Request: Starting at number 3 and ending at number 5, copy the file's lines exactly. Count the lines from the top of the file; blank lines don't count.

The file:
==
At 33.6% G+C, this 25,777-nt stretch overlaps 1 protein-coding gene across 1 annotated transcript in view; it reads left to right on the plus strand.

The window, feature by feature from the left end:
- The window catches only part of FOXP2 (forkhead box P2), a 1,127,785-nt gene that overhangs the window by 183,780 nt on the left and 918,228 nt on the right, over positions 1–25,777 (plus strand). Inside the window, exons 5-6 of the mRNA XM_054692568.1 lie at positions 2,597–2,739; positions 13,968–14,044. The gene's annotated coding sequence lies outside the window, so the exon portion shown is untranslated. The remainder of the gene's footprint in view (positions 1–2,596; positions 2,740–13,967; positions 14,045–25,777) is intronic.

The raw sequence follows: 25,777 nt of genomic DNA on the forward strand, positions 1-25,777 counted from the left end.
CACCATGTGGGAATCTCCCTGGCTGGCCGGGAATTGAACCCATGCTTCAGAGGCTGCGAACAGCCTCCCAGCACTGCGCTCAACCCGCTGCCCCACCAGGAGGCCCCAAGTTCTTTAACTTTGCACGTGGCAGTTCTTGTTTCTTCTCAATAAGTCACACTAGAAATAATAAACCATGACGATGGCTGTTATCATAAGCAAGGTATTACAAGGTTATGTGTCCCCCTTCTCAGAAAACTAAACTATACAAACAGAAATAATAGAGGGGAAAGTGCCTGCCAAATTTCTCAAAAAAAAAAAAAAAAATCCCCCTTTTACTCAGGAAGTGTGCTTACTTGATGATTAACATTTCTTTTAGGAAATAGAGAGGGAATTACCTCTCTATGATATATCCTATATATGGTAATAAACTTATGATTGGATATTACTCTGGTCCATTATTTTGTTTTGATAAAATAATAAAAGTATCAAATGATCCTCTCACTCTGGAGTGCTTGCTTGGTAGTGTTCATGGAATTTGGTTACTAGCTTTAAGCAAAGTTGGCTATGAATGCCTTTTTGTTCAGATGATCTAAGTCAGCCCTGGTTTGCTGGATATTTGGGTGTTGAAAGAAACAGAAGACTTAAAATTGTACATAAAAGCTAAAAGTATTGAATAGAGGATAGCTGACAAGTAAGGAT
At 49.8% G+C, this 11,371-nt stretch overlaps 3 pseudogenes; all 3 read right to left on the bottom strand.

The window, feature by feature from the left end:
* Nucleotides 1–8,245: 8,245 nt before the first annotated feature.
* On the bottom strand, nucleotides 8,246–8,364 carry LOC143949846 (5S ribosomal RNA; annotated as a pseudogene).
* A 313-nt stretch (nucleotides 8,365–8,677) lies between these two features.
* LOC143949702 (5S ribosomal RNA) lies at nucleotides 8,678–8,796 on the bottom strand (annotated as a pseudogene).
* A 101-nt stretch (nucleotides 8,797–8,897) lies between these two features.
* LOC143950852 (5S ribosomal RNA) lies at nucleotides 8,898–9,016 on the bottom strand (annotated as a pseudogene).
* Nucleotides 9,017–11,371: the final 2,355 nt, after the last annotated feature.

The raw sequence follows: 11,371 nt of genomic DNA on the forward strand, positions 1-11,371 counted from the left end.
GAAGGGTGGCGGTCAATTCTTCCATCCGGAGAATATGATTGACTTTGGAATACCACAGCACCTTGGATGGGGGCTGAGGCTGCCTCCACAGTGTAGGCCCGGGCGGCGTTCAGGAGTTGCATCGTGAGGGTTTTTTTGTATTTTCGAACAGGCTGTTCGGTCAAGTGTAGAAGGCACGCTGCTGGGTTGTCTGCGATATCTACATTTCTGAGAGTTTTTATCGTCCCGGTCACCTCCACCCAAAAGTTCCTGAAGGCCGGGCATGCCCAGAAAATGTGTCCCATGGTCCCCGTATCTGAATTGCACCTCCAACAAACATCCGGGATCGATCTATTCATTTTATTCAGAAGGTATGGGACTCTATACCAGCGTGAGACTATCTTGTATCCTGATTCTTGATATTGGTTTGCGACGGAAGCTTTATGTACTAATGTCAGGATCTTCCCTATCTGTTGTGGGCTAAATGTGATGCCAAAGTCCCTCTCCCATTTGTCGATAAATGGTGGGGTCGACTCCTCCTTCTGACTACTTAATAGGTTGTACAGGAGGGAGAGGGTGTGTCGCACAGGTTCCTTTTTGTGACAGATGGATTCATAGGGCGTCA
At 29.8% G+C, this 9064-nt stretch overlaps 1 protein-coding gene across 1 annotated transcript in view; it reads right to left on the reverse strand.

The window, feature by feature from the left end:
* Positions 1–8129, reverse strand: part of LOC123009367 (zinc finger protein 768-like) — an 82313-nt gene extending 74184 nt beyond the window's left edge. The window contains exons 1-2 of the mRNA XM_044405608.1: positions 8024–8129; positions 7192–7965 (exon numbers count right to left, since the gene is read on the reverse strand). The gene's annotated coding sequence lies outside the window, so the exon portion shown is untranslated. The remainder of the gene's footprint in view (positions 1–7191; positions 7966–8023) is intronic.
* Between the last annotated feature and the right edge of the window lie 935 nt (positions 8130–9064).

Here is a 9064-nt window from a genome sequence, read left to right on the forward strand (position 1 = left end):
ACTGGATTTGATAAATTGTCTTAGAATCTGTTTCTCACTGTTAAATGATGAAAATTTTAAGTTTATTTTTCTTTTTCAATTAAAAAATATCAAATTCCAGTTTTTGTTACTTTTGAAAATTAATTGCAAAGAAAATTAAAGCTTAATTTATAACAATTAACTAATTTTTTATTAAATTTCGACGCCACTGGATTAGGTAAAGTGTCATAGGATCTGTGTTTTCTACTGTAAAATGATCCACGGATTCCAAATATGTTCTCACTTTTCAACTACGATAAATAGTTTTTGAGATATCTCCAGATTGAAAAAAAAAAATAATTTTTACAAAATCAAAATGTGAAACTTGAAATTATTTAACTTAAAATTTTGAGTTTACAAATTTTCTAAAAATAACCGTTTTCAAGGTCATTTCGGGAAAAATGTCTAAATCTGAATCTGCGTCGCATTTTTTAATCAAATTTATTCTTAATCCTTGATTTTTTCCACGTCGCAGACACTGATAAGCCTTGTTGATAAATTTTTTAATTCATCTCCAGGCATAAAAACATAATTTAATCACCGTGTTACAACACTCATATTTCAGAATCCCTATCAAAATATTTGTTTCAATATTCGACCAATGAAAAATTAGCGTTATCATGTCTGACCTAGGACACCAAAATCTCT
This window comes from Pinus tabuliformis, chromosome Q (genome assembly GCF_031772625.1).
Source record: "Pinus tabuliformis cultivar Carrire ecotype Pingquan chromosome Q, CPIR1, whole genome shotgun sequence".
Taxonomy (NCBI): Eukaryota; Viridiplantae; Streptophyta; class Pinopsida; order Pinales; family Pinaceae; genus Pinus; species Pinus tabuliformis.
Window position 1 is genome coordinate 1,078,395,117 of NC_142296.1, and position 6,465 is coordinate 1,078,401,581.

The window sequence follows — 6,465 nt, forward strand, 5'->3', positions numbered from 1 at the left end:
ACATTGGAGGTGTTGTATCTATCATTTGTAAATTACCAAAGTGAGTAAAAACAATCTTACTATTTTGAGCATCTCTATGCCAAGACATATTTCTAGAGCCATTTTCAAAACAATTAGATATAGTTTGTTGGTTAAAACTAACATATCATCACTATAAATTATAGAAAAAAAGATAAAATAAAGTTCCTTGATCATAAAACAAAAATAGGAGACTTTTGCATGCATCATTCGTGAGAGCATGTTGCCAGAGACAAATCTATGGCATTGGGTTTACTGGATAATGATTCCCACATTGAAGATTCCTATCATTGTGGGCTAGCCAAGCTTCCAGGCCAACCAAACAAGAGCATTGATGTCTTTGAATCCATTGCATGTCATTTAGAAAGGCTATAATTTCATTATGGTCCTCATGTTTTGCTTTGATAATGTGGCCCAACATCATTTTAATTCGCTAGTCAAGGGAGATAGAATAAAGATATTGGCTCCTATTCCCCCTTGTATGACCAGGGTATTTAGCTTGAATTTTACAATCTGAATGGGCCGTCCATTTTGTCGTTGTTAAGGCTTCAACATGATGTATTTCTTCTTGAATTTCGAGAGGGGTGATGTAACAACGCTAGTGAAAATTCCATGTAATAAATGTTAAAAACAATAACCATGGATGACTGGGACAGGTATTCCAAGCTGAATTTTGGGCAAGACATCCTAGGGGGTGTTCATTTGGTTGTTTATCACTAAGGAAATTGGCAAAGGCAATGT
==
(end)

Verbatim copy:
- The window catches only part of FOXP2 (forkhead box P2), a 1,127,785-nt gene that overhangs the window by 183,780 nt on the left and 918,228 nt on the right, over positions 1–25,777 (plus strand). Inside the window, exons 5-6 of the mRNA XM_054692568.1 lie at positions 2,597–2,739; positions 13,968–14,044. The gene's annotated coding sequence lies outside the window, so the exon portion shown is untranslated. The remainder of the gene's footprint in view (positions 1–2,596; positions 2,740–13,967; positions 14,045–25,777) is intronic.

The raw sequence follows: 25,777 nt of genomic DNA on the forward strand, positions 1-25,777 counted from the left end.
CACCATGTGGGAATCTCCCTGGCTGGCCGGGAATTGAACCCATGCTTCAGAGGCTGCGAACAGCCTCCCAGCACTGCGCTCAACCCGCTGCCCCACCAGGAGGCCCCAAGTTCTTTAACTTTGCACGTGGCAGTTCTTGTTTCTTCTCAATAAGTCACACTAGAAATAATAAACCATGACGATGGCTGTTATCATAAGCAAGGTATTACAAGGTTATGTGTCCCCCTTCTCAGAAAACTAAACTATACAAACAGAAATAATAGAGGGGAAAGTGCCTGCCAAATTTCTCAAAAAAAAAAAAAAAAATCCCCCTTTTACTCAGGAAGTGTGCTTACTTGATGATTAACATTTCTTTTAGGAAATAGAGAGGGAATTACCTCTCTATGATATATCCTATATATGGTAATAAACTTATGATTGGATATTACTCTGGTCCATTATTTTGTTTTGATAAAATAATAAAAGTATCAAATGATCCTCTCACTCTGGAGTGCTTGCTTGGTAGTGTTCATGGAATTTGGTTACTAGCTTTAAGCAAAGTTGGCTATGAATGCCTTTTTGTTCAGATGATCTAAGTCAGCCCTGGTTTGCTGGATATTTGGGTGTTGAAAGAAACAGAAGACTTAAAATTGTACATAAAAGCTAAAAGTATTGAATAGAGGATAGCTGACAAGTAAGGAT